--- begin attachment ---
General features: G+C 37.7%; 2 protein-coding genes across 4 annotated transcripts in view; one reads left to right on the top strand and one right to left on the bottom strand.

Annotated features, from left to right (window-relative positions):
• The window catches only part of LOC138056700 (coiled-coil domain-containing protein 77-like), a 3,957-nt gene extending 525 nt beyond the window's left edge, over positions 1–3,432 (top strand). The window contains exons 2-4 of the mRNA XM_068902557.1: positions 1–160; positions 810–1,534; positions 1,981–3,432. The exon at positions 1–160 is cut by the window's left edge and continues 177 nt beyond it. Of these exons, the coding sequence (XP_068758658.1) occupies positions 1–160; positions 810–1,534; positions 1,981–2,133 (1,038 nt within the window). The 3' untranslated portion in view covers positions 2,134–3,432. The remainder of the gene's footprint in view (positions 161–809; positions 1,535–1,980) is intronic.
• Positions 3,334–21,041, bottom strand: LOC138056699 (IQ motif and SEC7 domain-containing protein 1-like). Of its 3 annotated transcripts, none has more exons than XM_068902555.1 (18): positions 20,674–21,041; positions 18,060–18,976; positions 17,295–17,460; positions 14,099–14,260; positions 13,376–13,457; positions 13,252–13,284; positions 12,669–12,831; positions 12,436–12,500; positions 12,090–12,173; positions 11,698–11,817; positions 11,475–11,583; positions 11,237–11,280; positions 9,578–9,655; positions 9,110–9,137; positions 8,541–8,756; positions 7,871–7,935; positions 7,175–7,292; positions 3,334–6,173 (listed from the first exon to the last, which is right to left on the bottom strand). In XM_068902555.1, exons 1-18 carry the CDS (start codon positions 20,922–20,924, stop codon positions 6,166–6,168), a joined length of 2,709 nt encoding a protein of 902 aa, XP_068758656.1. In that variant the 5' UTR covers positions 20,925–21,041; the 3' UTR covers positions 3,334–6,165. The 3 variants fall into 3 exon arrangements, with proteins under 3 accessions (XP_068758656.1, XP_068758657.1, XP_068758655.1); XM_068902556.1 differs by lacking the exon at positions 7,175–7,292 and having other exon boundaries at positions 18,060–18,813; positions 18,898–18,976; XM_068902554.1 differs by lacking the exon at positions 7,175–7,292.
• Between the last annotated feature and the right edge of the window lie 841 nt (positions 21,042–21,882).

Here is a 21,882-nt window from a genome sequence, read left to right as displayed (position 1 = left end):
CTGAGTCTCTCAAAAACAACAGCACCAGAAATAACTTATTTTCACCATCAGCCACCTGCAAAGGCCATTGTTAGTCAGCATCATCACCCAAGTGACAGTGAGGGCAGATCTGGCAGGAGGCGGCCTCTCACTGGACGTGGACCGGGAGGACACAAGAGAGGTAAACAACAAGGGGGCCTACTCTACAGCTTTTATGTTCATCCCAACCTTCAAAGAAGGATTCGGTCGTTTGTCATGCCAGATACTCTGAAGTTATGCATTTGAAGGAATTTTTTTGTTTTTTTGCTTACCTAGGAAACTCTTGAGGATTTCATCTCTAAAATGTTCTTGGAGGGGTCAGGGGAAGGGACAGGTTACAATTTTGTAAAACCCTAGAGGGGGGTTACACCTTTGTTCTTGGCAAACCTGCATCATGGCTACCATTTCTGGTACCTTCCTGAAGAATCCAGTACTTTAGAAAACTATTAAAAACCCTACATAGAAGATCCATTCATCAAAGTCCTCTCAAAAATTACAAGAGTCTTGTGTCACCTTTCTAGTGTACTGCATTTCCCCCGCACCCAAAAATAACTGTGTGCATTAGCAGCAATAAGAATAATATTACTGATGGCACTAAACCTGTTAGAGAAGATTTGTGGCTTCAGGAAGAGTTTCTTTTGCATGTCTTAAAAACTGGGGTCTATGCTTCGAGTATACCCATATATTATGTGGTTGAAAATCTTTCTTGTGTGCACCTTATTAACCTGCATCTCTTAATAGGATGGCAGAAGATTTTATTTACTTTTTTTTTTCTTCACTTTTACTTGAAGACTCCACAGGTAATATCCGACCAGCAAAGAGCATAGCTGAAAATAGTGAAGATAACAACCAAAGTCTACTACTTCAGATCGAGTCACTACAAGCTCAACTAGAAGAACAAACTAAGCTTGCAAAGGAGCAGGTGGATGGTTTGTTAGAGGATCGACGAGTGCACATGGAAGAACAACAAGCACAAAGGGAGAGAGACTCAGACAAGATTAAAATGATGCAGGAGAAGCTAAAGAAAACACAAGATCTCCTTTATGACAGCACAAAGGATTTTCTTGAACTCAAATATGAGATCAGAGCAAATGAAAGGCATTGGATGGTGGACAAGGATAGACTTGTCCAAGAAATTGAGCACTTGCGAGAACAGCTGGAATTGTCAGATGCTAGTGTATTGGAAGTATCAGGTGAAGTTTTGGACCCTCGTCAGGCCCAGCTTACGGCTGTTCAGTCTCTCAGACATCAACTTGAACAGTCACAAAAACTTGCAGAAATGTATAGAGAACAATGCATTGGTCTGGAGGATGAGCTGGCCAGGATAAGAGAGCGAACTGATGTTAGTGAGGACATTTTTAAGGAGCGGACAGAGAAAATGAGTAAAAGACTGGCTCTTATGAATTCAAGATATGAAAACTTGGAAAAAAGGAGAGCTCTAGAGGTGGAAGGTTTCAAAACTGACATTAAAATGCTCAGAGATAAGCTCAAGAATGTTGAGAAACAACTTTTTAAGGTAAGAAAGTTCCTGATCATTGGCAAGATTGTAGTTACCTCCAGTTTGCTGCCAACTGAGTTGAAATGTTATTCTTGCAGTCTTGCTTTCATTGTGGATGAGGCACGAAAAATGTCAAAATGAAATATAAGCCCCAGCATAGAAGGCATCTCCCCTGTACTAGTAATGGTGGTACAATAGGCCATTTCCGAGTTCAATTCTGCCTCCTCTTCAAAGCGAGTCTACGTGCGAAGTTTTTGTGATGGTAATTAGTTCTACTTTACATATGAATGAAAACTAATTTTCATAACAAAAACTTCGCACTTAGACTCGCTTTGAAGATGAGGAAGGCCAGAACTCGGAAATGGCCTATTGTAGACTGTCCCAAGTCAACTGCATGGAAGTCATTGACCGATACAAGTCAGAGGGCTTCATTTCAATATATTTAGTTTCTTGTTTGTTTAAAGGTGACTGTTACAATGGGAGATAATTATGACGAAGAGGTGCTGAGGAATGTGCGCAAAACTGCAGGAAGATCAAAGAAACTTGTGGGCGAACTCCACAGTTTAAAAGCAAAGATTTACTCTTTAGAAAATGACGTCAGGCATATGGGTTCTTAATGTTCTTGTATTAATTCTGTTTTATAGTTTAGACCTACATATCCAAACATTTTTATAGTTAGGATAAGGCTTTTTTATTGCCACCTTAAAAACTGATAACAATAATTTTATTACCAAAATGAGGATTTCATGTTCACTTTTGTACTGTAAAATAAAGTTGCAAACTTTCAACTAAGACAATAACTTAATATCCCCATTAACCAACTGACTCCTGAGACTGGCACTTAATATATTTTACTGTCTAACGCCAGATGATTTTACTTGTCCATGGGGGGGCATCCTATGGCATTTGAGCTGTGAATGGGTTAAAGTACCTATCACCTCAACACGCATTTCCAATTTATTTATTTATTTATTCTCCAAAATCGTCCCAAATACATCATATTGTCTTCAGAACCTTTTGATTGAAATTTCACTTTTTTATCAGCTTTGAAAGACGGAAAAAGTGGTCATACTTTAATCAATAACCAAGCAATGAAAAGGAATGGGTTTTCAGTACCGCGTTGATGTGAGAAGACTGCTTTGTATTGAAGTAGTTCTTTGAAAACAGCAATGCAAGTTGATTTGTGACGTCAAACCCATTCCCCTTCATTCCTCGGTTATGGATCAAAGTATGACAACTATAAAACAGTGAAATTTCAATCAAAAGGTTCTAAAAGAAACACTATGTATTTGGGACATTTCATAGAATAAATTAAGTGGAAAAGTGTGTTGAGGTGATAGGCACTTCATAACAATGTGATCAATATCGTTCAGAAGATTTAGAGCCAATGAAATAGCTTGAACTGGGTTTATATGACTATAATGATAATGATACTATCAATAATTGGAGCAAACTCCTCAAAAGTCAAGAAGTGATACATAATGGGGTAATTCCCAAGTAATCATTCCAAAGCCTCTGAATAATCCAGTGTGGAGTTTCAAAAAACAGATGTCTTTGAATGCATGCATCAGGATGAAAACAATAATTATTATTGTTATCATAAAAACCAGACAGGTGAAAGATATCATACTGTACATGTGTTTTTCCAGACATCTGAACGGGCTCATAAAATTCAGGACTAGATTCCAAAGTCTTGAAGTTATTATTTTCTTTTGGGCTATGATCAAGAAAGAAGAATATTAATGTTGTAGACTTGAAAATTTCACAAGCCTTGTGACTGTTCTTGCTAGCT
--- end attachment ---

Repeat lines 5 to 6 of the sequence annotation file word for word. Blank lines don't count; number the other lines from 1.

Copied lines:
• Between the last annotated feature and the right edge of the window lie 841 nt (positions 21,042–21,882).

Here is a 21,882-nt window from a genome sequence, read left to right as displayed (position 1 = left end):